Speaking to Al-Monitor, spokesman for the Brotherhood Muaz al-Khawaldeh praised the king’s position on refusing to designate the group as a terrorist organization. He described the relationship between the palace and the group as “mature,” adding that it is anchored in democratic, civil, reformist values.

“We don’t care about the US stand. What we care about is the position of the political leadership in this country toward what is an intrinsic part of the national fabric,” Khawaldeh said.

Writing in Addustour daily on May 2, Oraib al-Rantawi, a political analyst and the director of the Amman-based Al Quds Center for Political Studies, said that the US move will come at an inappropriate time for Jordan. “The kingdom had resisted pressure in the past to ban the group and this led to a more moderate and reconciliatory attitude by the Muslim Brotherhood,” he said.

He added, “But now our strategic ally [the United States] is expected to exert additional pressure on us, as if the challenges embedded in the deal of the century are not enough for us to confront. We have to defend our exclusivity as Jordanians through mature and responsible internal dialogue."

Since the 1950s, the movement has been active in the kingdom, first as a charitable organization and in the 1990s through its political arm, the IAF. And for decades it had allied itself with the royal palace against pan-Arab nationalist waves, including that of late Egyptian President Gamal Abdel Nasser in the 1950s and 1960s, with whom it had clashed following the 1952 coup in Egypt that toppled the monarchy.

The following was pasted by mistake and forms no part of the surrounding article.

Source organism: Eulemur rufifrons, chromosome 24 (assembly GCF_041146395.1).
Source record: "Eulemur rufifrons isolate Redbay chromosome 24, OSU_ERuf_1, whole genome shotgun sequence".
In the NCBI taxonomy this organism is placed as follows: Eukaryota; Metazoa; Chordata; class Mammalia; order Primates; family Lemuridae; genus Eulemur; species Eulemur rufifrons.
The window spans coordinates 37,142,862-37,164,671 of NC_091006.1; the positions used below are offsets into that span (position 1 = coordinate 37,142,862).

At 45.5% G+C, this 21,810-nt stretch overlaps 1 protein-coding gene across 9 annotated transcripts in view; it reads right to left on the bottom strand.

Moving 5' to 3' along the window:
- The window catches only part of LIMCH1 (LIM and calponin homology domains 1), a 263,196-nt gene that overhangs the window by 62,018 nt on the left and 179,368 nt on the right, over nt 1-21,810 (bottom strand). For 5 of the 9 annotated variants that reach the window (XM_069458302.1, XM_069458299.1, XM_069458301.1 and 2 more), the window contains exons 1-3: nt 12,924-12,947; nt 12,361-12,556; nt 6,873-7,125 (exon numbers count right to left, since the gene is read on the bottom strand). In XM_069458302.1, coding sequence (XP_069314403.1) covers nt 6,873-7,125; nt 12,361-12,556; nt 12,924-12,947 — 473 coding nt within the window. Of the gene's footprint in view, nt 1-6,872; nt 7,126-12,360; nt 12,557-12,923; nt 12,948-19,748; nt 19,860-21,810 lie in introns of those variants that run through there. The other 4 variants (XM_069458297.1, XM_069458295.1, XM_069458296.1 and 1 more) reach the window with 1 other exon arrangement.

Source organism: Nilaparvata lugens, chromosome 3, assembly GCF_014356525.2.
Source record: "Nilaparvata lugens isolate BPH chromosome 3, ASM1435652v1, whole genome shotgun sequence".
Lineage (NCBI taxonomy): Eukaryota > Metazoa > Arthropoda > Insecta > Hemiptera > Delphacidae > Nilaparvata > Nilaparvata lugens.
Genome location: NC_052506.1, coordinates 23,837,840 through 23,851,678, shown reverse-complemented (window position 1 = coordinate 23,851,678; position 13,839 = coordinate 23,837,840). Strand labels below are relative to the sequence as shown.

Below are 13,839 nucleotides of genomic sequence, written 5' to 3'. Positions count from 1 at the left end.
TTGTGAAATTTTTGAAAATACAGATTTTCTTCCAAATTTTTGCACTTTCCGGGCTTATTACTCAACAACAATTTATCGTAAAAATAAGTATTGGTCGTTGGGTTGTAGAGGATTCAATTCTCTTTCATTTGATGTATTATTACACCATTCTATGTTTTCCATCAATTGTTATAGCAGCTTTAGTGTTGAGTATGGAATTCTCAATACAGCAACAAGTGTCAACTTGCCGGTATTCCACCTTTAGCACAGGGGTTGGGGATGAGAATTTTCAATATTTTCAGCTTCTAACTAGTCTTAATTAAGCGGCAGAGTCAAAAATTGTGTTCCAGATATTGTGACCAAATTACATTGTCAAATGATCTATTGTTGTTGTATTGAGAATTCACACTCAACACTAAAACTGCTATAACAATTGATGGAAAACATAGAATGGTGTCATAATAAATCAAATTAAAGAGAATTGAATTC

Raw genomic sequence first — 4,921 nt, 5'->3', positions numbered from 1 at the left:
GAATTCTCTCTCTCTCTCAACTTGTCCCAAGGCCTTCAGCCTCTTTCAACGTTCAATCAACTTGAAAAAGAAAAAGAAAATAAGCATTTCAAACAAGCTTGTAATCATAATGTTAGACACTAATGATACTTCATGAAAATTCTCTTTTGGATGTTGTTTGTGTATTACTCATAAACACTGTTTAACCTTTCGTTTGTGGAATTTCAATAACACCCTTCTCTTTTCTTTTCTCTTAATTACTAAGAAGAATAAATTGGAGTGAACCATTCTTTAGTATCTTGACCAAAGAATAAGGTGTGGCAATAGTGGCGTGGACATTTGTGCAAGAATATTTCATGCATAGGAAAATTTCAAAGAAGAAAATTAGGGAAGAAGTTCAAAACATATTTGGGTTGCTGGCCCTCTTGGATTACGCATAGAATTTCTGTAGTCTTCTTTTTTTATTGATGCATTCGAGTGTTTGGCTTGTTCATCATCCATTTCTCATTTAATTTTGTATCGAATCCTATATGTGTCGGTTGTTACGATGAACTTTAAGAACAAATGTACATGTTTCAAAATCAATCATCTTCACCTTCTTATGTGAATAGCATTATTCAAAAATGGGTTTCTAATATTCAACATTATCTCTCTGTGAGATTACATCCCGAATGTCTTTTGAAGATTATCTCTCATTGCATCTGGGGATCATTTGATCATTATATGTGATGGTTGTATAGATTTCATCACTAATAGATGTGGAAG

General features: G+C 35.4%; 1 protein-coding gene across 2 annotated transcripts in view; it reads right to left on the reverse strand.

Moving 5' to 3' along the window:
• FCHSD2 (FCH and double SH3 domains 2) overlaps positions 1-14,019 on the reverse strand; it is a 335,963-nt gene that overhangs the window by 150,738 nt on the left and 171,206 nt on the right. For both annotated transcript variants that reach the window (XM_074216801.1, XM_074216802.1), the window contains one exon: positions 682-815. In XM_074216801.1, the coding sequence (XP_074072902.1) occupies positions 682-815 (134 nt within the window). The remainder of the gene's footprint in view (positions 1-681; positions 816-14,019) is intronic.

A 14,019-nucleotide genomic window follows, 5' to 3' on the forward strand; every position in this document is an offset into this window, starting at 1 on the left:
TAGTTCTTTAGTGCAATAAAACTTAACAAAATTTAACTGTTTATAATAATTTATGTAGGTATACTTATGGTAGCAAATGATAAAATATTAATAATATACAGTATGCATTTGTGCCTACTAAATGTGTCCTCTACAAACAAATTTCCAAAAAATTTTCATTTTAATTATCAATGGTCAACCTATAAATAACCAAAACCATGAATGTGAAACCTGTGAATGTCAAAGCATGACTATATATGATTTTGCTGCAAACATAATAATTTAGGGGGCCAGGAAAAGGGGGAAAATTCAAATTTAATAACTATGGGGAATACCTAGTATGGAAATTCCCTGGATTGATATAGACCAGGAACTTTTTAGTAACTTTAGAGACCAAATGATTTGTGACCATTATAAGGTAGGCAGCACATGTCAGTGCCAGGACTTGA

But that alliance had suffered following the resumption of political life in Jordan in 1989 as the IAF emerged as the largest and most organized bloc in Jordan’s parliament. The government responded in the mid-1990s by annulling the multi-vote system that had benefitted the movement and its candidates. The result had weakened the Islamist representation in parliament but not without fragmenting the power of other nascent political parties. Since then, the IAF had boycotted a number of polls in protest.